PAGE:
Google, General Motors and other big-name companies announced a new venture on Thursday that aims to make it easier for businesses to get their hands on clean energy.
Driven by consumer calls for renewable energy use as the price of wind and solar continues to drop, businesses are increasingly looking for ways to go green. A new trade association assembled by industry giants including Facebook, Johnson & Johnson, Walmart and Disney, hopes to make that goal easy to achieve.
The group, called the Renewable Energy Buyers Alliance (REBA), aims to work toward a zero-carbon future, where every organization has the ability to offset as much of their energy use as it desires from renewable sources.
With over 200 members, REBA is comprised of the largest group of clean energy buyers in the United States. By helping other businesses become better positioned to purchase renewable energy, board members say they hope to help unlock the marketplace and, eventually, transition to a completely zero-carbon energy future.
“At a very fundamental level our theory of change is that we can leverage the markets and buyers have a unique role in the markets to drive the renewable energy future,” said Miranda Ballentine, REBA CEO.
The idea for the trade association started five years ago, when a dozen company heads in a meeting began discussing obstacles to obtaining often limited renewable energy options in the marketplace.
“How do we really scale up renewables across a diverse sector? How do we think about scaling this up beyond just a few companies that have done on site procurement?,” Rob Threlkeld, global manager for renewable energy at General Motors, said of the meeting.
“It really morphed out of planting a seed in terms of, ‘How to do we think about this in a much more diverse manner? How is technology really adapting to all of that?’ ”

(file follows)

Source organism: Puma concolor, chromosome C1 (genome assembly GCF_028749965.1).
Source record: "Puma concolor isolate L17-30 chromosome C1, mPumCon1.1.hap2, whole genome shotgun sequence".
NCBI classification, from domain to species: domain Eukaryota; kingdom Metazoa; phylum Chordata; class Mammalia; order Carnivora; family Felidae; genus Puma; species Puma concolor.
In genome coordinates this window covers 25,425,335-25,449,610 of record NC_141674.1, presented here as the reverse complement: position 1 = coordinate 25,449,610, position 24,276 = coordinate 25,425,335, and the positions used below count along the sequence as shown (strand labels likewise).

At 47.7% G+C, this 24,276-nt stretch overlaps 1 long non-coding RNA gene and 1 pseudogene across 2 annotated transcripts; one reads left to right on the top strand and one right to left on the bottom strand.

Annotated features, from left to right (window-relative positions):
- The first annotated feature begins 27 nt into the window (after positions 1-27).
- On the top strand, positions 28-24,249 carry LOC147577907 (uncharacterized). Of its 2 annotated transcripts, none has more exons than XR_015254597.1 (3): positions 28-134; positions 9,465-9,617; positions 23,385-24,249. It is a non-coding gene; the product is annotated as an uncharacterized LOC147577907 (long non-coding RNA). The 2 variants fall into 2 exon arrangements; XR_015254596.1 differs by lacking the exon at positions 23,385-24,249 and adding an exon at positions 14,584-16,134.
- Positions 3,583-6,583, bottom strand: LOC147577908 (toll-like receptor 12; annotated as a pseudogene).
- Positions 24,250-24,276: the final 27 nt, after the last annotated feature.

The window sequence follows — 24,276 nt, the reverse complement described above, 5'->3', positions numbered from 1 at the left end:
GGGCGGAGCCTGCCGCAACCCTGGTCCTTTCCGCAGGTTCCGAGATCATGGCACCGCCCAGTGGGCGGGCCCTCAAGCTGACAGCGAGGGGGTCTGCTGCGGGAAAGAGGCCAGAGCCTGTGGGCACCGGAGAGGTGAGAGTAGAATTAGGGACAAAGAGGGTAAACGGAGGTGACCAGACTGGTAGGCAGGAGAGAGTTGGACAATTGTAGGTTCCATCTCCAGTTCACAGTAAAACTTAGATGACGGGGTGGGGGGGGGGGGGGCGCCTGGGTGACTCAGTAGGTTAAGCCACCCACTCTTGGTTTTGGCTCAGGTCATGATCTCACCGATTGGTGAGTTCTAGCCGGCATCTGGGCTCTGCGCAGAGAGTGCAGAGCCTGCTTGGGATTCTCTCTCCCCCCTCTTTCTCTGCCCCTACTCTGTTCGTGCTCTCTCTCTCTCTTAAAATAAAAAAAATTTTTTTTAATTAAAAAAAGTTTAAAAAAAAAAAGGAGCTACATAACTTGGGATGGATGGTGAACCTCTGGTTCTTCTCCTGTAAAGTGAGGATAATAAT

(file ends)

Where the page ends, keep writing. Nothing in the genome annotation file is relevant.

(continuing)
It turned out that multiple companies had the same issues finding renewable energy sources to meet their goals.
“We have a commitment to match 100 percent of our energy purchases with renewable energy. We’re the world’s largest non-utility buyer of renewable energy,” said Michael Terrell, head of energy market development at Google.
“But it was incredibly challenging to do that and we faced lots of challenges trying to buy energy for our business and found others do too. The goal was to come together in a collaborative effort and really look for ways to break down barriers and make access for renewable energy ubiquitous for everybody.”
Threlkeld said company heads also realized they could play a role in driving the market toward creating more clean energy sources.
“The timing is really now to scale it to the next level,” Threlkeld said. “The utility sector and transportation sector are changing more in the next few years than you saw in the past 100 years. I think a lot of companies are aligning to similar thoughts. Cost and technology are coming to the point where it’s the right thing to do on the business perspective and sustainably as well.”
REBA aims to drive the generation of 60 gigawatts of renewable energy by 2025 for its buyers. The association is also looking to scale up, with more corporate energy buyers looking to use renewable energy.
The ideas of the trade association are largely driven by science linking greenhouse gas emissions to climate change. The businesses within the company have acknowledged that industry is one of the biggest polluters.
A report released earlier this week from Energy Innovation, a nonpartisan think tank, found that solar and wind power are on track to overtake coal as cost-effective energy sources. According to the analysis, economics alone played the biggest role in driving U.S. consumer energy use towards renewable sources, driving down the cost of wind and solar.
As it stands, local wind and solar could replace nearly 74 percent of the U.S. coal fleet today and still save customers money, the report found.
The findings are in line with what REBA founders say they’ve encountered themselves when opting to buy renewable energy for their companies.
As renewable energy becomes more affordable, REBA founders say they think more businesses will continue to opt to choose clean energy over fossil fuels.
“In many markets you can’t just call up your energy provider and say, ‘Give me the clean energy solution.’ It’s not how the system works. So we really have to find ways to change that,” said Terrell.
“Cost is not really the issue anymore. It’s really access.”